Malam Bello Dogondaji, President, African Network for Bamboo and Raltam (ANBAR), has stressed the need for consistency in policy formulation and implementation in the education sector.
Dogondaji, who is the Chairman of the Parent Teachers Association of Model Islamic Schools, Kubwa, was commenting on the Federal Executive Council’s (FEC) decision to restore the junior secondary component of the Unity Colleges.
He told newsmen in an interview last Saturday in Abuja that the 6-3-3-4 system of education introduced in the ‘80s, was a well thought out policy and wondered why the junior secondary component of it was excised from the Unity Colleges.
Dogondaji noted that the component was removed after the 6-3-3-4 system had been operated successfully for many years.
“The removal of the junior secondary component of the unity colleges created a gap in the country’s education and many parents whose children were affected were in a dilemma as what to do to give their children wholesome education.
“The FEC should be commended for rescuing the country’s education from the inconsistency in policy implementation, which has been the bane of the country’s education,’’ he said.
Dogondaji expressed the need for Muslims to collaborate and cooperate in the establishment of schools that would cater to the needs of their children.
“Our children need to be given the opportunity to acquire Islamic and western education at the same time and this can best be provided by Muslims through collaboration and cooperation.
“Unless we come together and collaborate to establish model schools, we cannot achieve the objective of giving our children the kind of education that they need,’’ he said.
Commenting on the same issue earlier in his opening speech at the Prize Giving Day of Model Islamic Schools, Malam Abdusha-shakoor Alatise, the Head Teacher, stressed the need for states in the Northern part of the country to discard the almajiri system.
“They should introduce model Islamic schools like ours, which offer integrated Islamic education and enroll all almajiris into such schools,’’ he said.
Alatise said that graduates of the almajiri system were deficient educationally and could not fit into modern society, adding that they could only survive by doing menial jobs or begging.
He said that the almajiris system should be done away with because the almajiris were deprived of parental care, while at the same time facing an uncertain future.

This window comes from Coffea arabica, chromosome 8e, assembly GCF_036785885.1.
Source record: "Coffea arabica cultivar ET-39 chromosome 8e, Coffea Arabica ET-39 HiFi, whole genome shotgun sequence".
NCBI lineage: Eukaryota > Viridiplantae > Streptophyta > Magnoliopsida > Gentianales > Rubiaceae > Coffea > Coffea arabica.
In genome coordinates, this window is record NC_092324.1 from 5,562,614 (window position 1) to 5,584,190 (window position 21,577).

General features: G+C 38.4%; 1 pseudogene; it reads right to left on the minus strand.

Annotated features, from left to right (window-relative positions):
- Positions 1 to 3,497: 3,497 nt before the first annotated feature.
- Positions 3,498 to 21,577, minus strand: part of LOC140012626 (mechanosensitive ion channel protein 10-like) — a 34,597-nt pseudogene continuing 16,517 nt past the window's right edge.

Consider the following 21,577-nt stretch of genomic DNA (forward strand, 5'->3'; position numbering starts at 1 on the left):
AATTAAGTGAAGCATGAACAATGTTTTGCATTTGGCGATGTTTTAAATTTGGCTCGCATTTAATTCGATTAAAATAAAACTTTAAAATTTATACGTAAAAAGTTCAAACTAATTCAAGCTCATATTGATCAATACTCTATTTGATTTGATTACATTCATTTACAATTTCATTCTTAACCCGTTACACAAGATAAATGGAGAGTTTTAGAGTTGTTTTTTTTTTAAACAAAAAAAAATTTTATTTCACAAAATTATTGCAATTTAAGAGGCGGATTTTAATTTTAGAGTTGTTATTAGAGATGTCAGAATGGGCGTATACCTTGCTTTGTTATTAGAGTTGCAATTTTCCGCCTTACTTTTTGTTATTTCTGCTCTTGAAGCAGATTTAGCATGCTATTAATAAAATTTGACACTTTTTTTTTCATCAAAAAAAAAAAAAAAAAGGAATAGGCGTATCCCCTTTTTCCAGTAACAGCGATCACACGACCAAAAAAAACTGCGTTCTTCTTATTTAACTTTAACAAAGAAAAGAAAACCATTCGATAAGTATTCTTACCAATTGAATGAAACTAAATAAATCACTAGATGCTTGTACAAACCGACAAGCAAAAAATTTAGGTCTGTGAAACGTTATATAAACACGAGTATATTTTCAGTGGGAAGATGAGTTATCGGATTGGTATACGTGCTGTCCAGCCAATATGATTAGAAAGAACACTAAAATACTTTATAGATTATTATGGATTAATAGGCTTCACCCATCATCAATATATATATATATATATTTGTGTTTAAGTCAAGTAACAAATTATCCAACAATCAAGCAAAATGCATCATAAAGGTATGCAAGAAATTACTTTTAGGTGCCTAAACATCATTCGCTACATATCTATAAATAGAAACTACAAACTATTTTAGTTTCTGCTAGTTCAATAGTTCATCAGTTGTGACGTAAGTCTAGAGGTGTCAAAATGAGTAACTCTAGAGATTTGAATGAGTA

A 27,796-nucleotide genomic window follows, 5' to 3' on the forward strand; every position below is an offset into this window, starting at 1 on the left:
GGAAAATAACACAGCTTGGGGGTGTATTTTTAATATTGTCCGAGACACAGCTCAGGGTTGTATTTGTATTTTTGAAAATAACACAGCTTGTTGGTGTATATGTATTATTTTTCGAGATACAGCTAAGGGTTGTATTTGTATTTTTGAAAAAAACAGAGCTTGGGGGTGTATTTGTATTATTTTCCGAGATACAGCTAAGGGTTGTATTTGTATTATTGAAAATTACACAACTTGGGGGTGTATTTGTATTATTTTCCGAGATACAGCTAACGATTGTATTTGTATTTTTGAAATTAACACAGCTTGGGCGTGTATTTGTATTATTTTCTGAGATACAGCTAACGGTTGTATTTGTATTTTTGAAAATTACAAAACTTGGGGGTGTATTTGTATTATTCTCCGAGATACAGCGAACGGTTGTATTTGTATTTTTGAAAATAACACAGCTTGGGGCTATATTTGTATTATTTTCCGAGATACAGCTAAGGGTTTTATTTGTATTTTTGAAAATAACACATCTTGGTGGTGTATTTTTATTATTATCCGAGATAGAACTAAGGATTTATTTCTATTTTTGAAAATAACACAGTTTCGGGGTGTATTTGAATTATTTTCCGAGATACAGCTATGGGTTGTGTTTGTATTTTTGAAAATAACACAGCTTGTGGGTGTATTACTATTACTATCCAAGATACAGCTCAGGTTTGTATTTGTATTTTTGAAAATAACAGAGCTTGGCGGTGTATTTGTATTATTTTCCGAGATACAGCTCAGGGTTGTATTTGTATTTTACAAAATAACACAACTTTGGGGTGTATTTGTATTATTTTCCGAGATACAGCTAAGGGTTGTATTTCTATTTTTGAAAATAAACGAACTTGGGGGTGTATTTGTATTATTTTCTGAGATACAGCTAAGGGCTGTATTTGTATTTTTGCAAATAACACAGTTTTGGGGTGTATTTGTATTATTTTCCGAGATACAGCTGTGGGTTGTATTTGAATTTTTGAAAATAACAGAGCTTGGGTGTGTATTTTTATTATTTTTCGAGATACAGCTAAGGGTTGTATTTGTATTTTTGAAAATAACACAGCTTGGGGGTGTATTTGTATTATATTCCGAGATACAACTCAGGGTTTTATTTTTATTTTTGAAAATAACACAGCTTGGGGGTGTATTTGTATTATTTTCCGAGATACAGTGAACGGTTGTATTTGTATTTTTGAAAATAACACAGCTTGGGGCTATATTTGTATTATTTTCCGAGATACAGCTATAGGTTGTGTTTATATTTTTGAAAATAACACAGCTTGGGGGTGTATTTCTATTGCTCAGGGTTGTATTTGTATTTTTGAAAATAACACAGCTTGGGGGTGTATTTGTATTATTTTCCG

Our correspondent reports that the highlight of the occasion was the presentation of prizes to the best students and certificates to the graduating students.
Association Urges Inclusion Of Sign Language In Nigeria’s Education Curriculum
The Association of Sign Language Interpreters of Nigeria (ASLIN) has called for the adoption of sign language as part of languages to be incorporated into the country’s education curriculum.
The Kwara chapter Chairman of the association, Mr Ibrahim Owolabi, made the call on Friday in Ilorin while marking the 2022 International Sign Language Day.
“It is a moment of joy to join International Colleagues and The Deaf Community on this special day of Sign Language.
“Sign Language is not just for the Deaf Community but for everyone as it is an internationally recognised language.
“It is worrisome that in some societies they feel unconcerned as regards the well being of the deaf, forgetting that there is Ability in Disability.
“In the Deaf Community we have Medical Doctors, Lawyers, PhD holders, Scientists, Teachers, Businessmen, Communicators, Interpreters, Linguists, the list goes on,” Owolabi said.
He said that the greatest error any society could make is labeling this “learned gurus as disabled”.
“Worthy to note, Sign Language has its own semantics, syntactic, morphological structure, it also has all derivatives or root words or words formation. This is a Language officially adopted and developed by the Deaf Community,” he said.
Owolabi said the day is a day to show the World that Sign language usage is not limited to the deaf community, but all at large in all places the human uses; be it in the library, hospitals, police station, courtrooms, university, media stations or malls.